- James Preston Allen
Ships, Trucks, Unions and Clean Air
By James Preston Allen, Publisher
Not much crosses the waterfront in Southern California’s twin ports that isn’t in the jurisdiction of the International Longshore Workers Union. Every kind of commodity and product, legal or not, comes here from around the world — 42 percent of all imports into the United States, to be exact. What could possibly go wrong?
According to recent reports from the ports of Los Angeles and Long Beach, cargo volumes are nearly the highest they’ve ever been.
The Port of Los Angeles closed its 12-month fiscal year with total cargo volumes of 9.2 million 20-foot units (TEUs). Through the first half of 2017, POLB reports, container throughput grew by 5.1 percent, compared to 2016 which moved 3.5 million TEUs.
The twin ports also have reported that the combined value of the cargo transiting through the ports amounts to some $450 billion. It would appear that it’s heading for even higher levels of growth in the years to come — as long as there isn’t another recession.
Still, the recent extension of the ILWU labor contract with the Pacific Maritime Association (the employer group) anticipates growth and avoids any potential disruption to the “supply chain” because of labor strife. This benefits both sides, since neither labor nor management trust what the Trump administration would do with an extended labor dispute on the West Coast. Things could be worse.
Even the recent Clean Air Action Plan known as CAAP, and the zero-emissions agreement between the two ports anticipate significant growth in cargo volumes that some estimate could reach as high as 250 percent of the current rate. Science predicts that if they don’t reduce the exhaust emissions starting now, the increase in cargo volumes will only expand, contributing even more to global warming and endangering the health of millions of Southern California residents. The ones who would be most impacted are those who live or work near the ports. After all of the advancements to lower those emissions within the past 17 years, the ports of Los Angeles and Long Beach still remain the single largest source of pollution in the state. So what’s the problem?
The weak link in this 4450 billion supply chain are the troqueros — the thousands of mostly immigrant truck drivers hired and miss-classified as independent contractors to haul containers in and out of the ports. The troqueros lease their trucks from the company, pay their own expenses and get paid on a per haul basis. In the end, they are some of the lowest paid workers in the harbor and they don’t like it.
In fact, they’ve gone on strike 15 times in the past several years and have gone to court suing the various companies over labor abuses. They have won many of these cases, but they still remain an abused labor group.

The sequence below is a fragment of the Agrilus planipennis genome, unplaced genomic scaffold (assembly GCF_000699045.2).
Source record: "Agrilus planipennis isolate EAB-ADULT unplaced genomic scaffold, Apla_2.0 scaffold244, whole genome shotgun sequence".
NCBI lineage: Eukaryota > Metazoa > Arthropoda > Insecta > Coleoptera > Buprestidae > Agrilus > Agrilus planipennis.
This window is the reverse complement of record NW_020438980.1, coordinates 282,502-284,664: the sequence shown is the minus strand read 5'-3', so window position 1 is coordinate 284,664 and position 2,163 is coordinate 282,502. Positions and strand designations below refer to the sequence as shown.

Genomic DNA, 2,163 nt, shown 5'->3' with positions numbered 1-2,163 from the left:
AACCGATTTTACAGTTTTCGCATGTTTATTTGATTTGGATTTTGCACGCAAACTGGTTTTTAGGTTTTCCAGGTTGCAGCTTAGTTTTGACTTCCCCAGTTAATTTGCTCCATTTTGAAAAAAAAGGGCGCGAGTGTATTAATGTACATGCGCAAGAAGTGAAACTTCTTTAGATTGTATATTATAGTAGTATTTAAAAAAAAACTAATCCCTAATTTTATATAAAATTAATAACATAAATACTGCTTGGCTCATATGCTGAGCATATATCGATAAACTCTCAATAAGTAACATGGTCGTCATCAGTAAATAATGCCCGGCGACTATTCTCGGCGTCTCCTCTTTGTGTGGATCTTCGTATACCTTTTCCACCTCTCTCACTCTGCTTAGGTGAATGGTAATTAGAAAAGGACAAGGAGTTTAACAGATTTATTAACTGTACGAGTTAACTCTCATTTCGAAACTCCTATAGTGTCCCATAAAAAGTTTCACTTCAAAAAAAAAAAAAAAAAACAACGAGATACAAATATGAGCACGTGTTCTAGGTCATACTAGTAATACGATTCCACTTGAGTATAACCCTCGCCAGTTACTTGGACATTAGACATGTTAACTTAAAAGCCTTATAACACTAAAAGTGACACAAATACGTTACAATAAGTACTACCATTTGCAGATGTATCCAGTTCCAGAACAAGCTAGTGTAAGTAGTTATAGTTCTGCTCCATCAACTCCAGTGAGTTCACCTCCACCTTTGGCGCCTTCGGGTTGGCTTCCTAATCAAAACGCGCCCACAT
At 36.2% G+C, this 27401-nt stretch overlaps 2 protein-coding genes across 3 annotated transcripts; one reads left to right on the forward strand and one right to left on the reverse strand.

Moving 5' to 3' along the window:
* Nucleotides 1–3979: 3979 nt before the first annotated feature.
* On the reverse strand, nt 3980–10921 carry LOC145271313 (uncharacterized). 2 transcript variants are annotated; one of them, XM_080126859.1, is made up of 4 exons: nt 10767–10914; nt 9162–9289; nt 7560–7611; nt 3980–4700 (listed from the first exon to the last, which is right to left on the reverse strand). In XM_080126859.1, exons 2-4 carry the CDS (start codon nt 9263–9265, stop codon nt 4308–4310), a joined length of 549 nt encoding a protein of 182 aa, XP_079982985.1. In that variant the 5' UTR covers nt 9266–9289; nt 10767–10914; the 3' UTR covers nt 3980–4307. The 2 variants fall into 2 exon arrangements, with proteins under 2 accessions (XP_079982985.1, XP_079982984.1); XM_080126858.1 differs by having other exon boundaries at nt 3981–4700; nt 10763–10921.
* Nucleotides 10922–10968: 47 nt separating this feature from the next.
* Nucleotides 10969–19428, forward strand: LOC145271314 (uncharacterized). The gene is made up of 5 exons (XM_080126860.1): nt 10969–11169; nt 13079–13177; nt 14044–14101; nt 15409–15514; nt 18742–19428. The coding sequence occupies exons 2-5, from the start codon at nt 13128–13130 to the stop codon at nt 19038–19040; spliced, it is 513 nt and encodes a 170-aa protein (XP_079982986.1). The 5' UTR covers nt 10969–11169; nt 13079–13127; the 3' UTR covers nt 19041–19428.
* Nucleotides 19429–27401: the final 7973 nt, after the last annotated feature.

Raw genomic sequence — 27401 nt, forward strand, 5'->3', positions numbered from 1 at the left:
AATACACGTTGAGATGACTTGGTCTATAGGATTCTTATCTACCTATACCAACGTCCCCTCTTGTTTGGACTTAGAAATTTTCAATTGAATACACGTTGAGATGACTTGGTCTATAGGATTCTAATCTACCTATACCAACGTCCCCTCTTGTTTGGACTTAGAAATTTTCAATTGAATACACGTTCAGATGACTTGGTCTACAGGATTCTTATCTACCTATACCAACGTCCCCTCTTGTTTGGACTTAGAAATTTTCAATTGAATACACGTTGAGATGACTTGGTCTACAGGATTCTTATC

International Brotherhood of Teamsters Vice President Fred Potter spoke of the plight of the troqueros at a San Pedro Democratic Club meeting at Ports O’ Call Restaurant this past July and asked for support. His spiel included arguments I’ve heard before, but this time I just happened to be sitting next to ILWU International Vice President Ray Familathe when I heard them.
Familathe became notably more agitated as Potter talked about the Teamster’s drive to organize the troqueros. During the question-and-answer period, Familathe blasted Potter for entering the ILWU’s jurisdiction without so much as a phone call or a diplomatic communication to organize workers on “our waterfront.”
The issue also came up last year when then- Congresswoman Janice Hahn wanted to hold a press conference about the plight of the truckers “on the waterfront.” After some terse words with then-Local 13 President Bobby Olivera Jr. The conference was symbolically moved across Harry Bridges Avenue, oddly enough, to less contested territory. Still, the dispute between the International Brotherhood of Teamsters and the ILWU goes back decades to when Harry Bridges himself was president of the ILWU International and the jurisdictional battles were over inland warehouse jobs.
So, the answer to the questions about what could possibly go wrong with the goods movement industry on the waterfront and why the troqueros still don’t have protections as workers all comes down to the head-butting dispute between these two major labor unions. It’s an issue past mayoral administrations, harbor commission boards and port administrators have never wanted to touch.
The crux of the matter has as much to do with the Teamsters raiding ILWU locals in San Francisco and Sacramento as it does organizing on the San Pedro waterfront. In the end the greater threat to all workers may well be automation and not who represents the unorganized workforce. Neither side seems well prepared to train the next generation for the onslaught of robotics.
One thing is for certain, if the ILWU came out to officially endorse these truckers, the stalemate over their status would be over in a minute. But that presumes the Teamsters would come to an understanding that they would have to have peace in other jurisdictions. Who could bring these two powerful unions to the negotiating table?